The unchecked gunrunning across the Mexican border has created an all-too-familiar story for big-city mayors across the country. Guns are purchased illegally, sold at a profit to drug dealers and used to kill innocent people and police officers, all while local law enforcement authorities lack the federal support they need to do their job. American cities face these problems every day.
The Bureau of Alcohol, Tobacco, Firearms and Explosives (ATF) has estimated that 90 percent to 95 percent of the guns recovered at Mexican crime scenes have been purchased in the United States, because Mexico's laws make it much more difficult for criminals to buy guns.
After smuggling them across the border, drug cartels have used these guns to control drug-trafficking routes into the United States - and kill anyone who stands in their way, about 7,000 people over the past 15 months. The U.S. government spends billions of dollars every year to stop the flow of drugs across our borders, and yet we are turning a blind eye to the gun trafficking that helps make it possible. Talk about shooting ourselves in the foot.
The recently signed stimulus bill includes $10 million to increase the number of ATF agents working along the border. That's money well spent, and efforts by Rep. Ciro D. Rodriguez, Texas Democrat, and others to secure even more funding deserve broad support.
However, we cannot solve the problem of gun smuggling with stricter border enforcement alone. Nor can we end the smuggling of illegal guns by reinstituting the assault-weapons ban, which, in any event, congressional leaders have indicated is dead on arrival.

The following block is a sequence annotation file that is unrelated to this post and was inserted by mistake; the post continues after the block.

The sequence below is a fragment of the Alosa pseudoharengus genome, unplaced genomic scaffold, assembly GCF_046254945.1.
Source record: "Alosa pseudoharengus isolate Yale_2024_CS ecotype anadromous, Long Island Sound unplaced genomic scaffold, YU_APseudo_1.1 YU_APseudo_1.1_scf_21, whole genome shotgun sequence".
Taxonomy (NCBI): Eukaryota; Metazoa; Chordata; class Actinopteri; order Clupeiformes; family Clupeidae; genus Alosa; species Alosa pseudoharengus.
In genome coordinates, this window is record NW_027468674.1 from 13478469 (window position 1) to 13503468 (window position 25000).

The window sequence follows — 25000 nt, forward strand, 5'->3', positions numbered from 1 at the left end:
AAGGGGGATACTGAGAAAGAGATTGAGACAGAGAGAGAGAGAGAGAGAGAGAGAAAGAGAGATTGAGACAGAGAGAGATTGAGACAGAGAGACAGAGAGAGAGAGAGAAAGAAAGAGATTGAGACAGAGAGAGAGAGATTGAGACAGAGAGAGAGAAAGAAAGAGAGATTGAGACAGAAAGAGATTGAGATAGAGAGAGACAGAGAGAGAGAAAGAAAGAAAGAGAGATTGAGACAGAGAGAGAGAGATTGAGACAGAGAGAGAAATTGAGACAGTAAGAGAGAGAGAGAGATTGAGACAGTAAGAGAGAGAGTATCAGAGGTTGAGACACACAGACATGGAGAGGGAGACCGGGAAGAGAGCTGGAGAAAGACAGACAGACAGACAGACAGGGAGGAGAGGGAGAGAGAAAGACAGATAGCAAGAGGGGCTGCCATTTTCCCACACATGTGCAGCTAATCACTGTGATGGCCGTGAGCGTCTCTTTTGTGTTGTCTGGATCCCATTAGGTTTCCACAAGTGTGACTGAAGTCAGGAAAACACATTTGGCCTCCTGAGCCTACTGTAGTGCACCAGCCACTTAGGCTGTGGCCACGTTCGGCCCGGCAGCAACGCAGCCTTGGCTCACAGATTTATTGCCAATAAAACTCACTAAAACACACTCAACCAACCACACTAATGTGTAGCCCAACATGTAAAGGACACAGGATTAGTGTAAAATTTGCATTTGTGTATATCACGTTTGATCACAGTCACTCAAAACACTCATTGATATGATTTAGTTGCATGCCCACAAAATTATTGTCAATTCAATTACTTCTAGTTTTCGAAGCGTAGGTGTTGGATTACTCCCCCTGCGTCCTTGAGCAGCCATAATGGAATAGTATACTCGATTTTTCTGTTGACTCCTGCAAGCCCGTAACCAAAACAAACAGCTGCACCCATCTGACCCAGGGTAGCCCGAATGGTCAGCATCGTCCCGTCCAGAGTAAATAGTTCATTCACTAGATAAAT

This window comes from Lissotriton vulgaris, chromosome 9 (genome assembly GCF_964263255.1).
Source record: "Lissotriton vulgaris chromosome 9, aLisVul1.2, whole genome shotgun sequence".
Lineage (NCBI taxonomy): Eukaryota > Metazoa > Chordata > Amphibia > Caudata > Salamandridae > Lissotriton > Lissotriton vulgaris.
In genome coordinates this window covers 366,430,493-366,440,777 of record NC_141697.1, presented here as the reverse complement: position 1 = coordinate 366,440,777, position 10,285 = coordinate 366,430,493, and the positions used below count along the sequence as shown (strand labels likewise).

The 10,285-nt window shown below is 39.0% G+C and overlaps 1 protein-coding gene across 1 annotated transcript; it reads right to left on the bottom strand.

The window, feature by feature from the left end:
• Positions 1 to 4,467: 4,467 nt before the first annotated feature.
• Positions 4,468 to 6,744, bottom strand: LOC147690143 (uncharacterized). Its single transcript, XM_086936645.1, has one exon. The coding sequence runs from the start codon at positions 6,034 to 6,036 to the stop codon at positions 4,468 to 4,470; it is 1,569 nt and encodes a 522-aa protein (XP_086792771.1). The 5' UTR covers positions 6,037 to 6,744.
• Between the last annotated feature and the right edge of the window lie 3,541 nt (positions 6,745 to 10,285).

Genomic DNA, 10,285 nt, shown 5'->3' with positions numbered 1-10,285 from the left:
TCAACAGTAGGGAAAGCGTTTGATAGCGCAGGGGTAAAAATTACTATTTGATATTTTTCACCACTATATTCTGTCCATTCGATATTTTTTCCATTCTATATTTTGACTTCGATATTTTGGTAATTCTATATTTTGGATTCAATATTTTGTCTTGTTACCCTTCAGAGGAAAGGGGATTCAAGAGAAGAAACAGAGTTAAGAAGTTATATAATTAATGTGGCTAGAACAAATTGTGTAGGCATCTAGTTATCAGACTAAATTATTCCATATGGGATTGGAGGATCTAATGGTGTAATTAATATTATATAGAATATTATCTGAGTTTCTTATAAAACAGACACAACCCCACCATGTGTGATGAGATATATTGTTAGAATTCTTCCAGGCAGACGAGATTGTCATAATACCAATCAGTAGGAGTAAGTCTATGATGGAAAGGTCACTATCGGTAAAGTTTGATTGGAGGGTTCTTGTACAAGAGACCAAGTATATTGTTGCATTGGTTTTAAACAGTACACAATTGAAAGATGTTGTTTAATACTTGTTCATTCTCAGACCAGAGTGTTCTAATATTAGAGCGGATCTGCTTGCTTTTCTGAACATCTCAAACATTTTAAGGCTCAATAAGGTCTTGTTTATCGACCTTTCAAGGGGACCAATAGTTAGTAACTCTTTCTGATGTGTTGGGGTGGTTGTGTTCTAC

In recent meetings with the Mexican ambassador, Obama administration officials and members of Congress, I have stressed the need for a more targeted and pragmatic approach, one that focuses not on the type of weapon being sold illegally or whether that gun is bound for Mexico, but on the fact that an illegal sale is occurring in the first place.
The dirty little secret of Mexican gunrunning is that the drug cartels south of the border and the drug dealers north of it are exploiting the same loose laws. According to the ATF, there are two key trafficking sources for illegal guns, whether they're being sold to criminals in Mexican or American cities.
First, by frequenting gun shows and flea markets, traffickers can bypass criminal background checks, which licensed gun dealers are required to perform. Closing this gun-show loophole would not cost the federal government a nickel, and it would be a major blow to traffickers.
The second major source of smuggled guns is straw purchasers, Americans who are paid to buy guns for traffickers who cannot themselves pass criminal background checks. This is against federal law, and most gun dealers refuse to sell to straw purchasers. But a few bad apples ignore the law, as New York City found out when it conducted undercover buys in five states. We filed civil suits against the two dozen dealers we found breaking federal law, and those dealers have agreed to court-appointed monitors who are holding them accountable for following the law.
Congress has largely ignored the problem of straw purchasing and has never given the ATF the resources it needs to combat it. Even worse, Congress has restricted states' and cities' access to data that can identify straw purchasers and the few dealers who supply them. That makes it harder for local authorities to map the illegal trafficking market.
These restrictions on trace data are called Tiahrt Amendments, named for their prime sponsor, Rep. Todd Tiahrt, Kansas Republican. The Tiahrt Amendments also require the FBI to destroy background-check records within 24 hours, making it harder to identify straw purchasers and harder to catch law-breaking gun dealers who falsify their records.
More than 350 mayors from both political parties have joined together to urge Congress to repeal these restrictions - and to close the gun-show loophole, a step both Sen. John McCain and President Obama have supported.
Michael R. Bloomberg is mayor of New York City.